Does an agriculture ETF belong in your portfolio? And if so, how do you find the right one?
Agriculture is one of the most critical industries in the world. It can also be quite volatile. Anything from the weather to the cost of fuel to consumption can impact the price of corn, wheat, soybeans, and so on. But for investors, there’s more to agriculture than just what comes from the field, which is why an agriculture ETF can be a good way to invest in this sector.
Agriculture is a truly interesting industry, and in many ways, it bears the brunt of economic and social conditions. The U.S. Chamber of Commerce estimates that the trade war with China and other tariffs cost U.S. farmers and ranchers about $8 billion in the fiscal year 2019. Yet, we all need to eat, and while some of us may be self-sustaining in that department, the majority of us buy at least some agricultural products. You don’t need an economics degree to understand that this situation creates both stability and volatility. It’s quite the conundrum.
Similarly, one bad storm can wipe out millions of dollars worth of agricultural goods. The derecho on August 10, 2020, blew hurricane-force winds across several midwestern states, impacted more than 37 million acres of farmland, resulting in at least $7.5 billion in damages. Again, however, people are not going to stop buying food. Coca-Cola (KO) isn’t going to stop buying corn syrup for its beverages. The Kraft Heinz Company (KHC) will still buy wheat and dairy for those yummy boxes of mac and cheese.
So, where does this leave the investor?
Adding an agriculture ETF to your portfolio
You may have a hard time finding an agriculture ETF that strictly holds agricultural-based stocks. That doesn’t mean you should avoid them, but it’s always good to know what you’re buying.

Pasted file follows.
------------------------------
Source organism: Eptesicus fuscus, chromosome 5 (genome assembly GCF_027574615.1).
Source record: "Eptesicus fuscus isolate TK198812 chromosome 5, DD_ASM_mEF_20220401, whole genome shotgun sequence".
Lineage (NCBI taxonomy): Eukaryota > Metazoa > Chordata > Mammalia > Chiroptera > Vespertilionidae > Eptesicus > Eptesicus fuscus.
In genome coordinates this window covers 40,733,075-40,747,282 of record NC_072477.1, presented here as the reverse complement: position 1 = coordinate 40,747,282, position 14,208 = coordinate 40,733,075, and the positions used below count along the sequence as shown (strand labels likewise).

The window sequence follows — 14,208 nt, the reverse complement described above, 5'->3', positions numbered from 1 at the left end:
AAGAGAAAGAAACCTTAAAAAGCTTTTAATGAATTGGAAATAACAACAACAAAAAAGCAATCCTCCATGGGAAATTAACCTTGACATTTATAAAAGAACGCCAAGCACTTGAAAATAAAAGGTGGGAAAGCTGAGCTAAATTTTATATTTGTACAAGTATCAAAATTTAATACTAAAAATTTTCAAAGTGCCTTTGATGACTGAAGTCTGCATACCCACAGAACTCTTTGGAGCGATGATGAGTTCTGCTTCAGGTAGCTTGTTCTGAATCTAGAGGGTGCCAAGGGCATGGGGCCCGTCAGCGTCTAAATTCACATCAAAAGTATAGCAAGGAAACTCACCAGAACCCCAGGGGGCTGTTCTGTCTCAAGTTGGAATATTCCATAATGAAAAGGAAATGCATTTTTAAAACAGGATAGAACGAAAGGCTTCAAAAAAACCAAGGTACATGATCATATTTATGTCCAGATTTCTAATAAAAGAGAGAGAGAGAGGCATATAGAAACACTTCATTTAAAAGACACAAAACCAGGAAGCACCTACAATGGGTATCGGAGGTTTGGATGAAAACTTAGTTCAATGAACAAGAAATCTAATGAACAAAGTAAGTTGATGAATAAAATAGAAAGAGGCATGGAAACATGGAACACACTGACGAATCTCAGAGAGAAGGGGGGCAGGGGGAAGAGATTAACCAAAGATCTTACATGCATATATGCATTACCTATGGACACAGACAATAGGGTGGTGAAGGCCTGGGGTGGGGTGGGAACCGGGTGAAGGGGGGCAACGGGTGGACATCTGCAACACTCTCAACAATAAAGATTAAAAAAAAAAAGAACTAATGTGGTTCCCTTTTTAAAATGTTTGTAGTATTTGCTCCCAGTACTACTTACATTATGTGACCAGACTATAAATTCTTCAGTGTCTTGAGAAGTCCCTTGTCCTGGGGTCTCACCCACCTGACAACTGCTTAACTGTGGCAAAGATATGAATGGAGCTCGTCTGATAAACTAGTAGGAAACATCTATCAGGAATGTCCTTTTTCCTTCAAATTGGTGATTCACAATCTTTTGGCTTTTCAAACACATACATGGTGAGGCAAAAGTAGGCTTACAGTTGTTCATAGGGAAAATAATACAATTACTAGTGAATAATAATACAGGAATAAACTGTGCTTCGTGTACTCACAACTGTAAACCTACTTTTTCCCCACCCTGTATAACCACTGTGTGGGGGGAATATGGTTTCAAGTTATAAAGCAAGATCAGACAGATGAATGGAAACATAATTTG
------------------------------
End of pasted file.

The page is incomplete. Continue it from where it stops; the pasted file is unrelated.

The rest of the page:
The Market Vectors Agribusiness Fund (MOO) is an exchange-traded vehicle that launched in 2007 and provides exposure to companies that derive at least 50% of their revenues from agricultural businesses. Some of their top holdings include Deere (DE), Tyson Foods (TSN), and Zoetis (ZTS), which develops and manufactures medicines and vaccines for livestock and companion animals.
Another food play is the PowerShares D.B. Agriculture Fund (DBA), an exchange-traded fund. This ETF offers direct exposure to a basket of 15 agricultural commodity futures covering cattle, hogs, wheat, corn, soybeans, sugar, cocoa, coffee, and more. However, the returns on this ETF are in the negative, for the most part, as you can see in this chart from T.D. Ameritrade.
There’s more than one way to invest in agriculture
There is undoubtedly room for ETFs in any portfolio. We are partial to individual stocks, however, as we feel there’s more potential for greater returns.
Companies that make agricultural planting and harvesting equipment are expected to grow at a 9% annual clip until 2025. AGCO Corp. (AGCO) is the world’s largest manufacturer of machinery and equipment focused solely on the ag industry, and its tractors and combine harvesters are widely used by farmers globally.
Through its subsidiaries, AGCO serves nearly all major facets of food production, and several major farm machine makers operate under its umbrella, including Challenger, Fendt, and Massey Ferguson.
Archer Daniels Midland (ADM) is one of the world’s largest agricultural processors and food ingredient providers. It is a monster company with 40,000 employees spread across 200 countries. As with most food companies, profit margins are pretty thin, but growth is steady, if not spectacular. This is a conservative stock that will hold its own in the toughest of markets.
You can also look at agriculture-related stocks, like fertilizer. Fertilizer producers admittedly aren’t among the sexiest segments of the market. But they produce a product that is vital to modern farming. While farmers are among America’s unsung heroes, agrichemical producers are equally underappreciated.
Denver-based Intrepid Potash (IPI) is the United States’ largest producer of potassium chloride (muriate of potash, or MOP), which is exceptionally water-soluble. Global demand for such environmentally-friendly fertilizers is increasing as growers in several major countries must now comply with government-mandated sustainable farming guidelines. One warning, however, is that IPI does carry some risk and is not for the faint of heart.
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